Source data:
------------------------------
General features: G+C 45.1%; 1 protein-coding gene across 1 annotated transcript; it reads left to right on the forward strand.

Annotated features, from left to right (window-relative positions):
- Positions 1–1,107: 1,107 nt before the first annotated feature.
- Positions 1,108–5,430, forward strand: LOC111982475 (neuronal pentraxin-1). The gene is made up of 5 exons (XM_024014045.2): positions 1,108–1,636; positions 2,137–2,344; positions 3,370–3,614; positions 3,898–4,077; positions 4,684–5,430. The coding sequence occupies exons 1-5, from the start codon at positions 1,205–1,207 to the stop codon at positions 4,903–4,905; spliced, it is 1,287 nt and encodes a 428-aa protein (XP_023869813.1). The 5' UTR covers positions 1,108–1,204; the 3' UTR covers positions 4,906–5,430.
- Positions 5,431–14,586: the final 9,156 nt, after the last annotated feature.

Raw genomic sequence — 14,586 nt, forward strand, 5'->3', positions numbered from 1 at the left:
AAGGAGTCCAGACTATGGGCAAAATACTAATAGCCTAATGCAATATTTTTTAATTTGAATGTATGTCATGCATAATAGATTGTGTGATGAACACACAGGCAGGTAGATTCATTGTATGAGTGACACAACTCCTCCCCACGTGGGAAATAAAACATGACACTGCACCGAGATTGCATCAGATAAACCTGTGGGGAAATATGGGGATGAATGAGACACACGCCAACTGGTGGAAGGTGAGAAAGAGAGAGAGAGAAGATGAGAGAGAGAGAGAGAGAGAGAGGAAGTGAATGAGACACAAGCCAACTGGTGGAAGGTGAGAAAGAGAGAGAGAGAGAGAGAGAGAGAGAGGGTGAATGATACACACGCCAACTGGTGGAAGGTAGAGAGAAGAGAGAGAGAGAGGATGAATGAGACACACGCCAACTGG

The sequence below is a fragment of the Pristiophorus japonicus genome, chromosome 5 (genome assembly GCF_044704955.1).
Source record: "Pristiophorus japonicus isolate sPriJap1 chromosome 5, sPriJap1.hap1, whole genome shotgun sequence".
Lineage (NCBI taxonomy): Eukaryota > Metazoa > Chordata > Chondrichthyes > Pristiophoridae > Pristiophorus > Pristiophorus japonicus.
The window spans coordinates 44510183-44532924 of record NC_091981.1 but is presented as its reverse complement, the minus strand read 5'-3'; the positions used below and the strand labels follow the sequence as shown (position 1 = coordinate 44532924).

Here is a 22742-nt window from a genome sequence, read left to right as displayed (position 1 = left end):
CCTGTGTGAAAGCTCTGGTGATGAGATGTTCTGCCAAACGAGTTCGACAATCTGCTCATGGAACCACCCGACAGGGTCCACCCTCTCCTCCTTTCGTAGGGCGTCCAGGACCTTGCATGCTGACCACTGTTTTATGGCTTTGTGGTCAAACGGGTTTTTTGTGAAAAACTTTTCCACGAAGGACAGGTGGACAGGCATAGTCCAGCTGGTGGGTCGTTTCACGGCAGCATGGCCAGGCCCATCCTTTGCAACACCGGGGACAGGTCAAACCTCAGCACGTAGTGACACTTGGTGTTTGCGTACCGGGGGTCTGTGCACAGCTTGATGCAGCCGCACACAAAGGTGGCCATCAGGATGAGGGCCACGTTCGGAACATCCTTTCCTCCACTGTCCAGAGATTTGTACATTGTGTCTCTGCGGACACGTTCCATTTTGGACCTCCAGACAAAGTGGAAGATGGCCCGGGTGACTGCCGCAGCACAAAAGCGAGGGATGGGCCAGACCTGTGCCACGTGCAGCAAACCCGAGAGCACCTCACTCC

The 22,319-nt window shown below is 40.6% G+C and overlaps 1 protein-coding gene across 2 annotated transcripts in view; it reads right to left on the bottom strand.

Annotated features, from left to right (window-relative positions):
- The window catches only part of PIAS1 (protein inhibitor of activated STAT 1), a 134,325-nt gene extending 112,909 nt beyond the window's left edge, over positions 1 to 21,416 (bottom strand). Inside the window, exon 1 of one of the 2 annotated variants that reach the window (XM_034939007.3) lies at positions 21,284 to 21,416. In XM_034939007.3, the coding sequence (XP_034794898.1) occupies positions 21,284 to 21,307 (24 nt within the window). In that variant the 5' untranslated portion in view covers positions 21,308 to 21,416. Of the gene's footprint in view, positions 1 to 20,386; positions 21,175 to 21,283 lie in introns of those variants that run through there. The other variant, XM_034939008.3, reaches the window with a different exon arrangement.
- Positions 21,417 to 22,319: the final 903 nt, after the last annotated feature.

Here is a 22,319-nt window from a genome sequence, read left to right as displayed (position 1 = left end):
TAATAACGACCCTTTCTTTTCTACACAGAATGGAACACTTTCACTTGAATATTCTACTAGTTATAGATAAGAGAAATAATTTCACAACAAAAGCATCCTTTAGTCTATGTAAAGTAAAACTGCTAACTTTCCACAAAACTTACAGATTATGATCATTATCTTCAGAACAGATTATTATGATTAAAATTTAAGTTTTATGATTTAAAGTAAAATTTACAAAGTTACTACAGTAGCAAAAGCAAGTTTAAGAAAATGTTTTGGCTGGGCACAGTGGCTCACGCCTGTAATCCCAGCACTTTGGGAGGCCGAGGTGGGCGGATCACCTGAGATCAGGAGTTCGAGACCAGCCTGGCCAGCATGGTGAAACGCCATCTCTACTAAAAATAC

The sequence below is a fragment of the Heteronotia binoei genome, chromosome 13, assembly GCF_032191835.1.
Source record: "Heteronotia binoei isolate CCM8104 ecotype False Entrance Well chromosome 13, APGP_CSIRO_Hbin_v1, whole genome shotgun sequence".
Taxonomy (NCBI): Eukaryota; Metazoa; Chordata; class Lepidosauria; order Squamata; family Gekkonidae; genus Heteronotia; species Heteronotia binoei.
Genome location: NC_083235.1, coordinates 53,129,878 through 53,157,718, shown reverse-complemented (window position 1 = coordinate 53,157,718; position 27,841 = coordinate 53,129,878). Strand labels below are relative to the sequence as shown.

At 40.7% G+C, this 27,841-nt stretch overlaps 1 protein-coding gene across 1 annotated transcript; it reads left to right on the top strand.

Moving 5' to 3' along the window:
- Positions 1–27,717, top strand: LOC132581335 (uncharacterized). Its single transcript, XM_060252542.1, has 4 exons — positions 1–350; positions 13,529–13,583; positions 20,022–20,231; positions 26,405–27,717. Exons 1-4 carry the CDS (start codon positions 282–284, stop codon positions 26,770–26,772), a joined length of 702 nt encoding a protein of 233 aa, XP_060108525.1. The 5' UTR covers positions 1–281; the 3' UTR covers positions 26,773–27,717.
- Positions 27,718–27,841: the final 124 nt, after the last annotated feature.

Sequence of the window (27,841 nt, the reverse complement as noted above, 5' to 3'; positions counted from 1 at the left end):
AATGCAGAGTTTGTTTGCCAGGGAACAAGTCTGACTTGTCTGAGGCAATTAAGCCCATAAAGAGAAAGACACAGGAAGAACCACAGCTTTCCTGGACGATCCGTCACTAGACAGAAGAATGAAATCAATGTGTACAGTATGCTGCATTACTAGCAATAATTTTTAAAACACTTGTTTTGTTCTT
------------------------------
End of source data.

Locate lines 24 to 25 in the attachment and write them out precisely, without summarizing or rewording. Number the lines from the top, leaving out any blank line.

At 40.7% G+C, this 27,841-nt stretch overlaps 1 protein-coding gene across 1 annotated transcript; it reads left to right on the top strand.

Moving 5' to 3' along the window: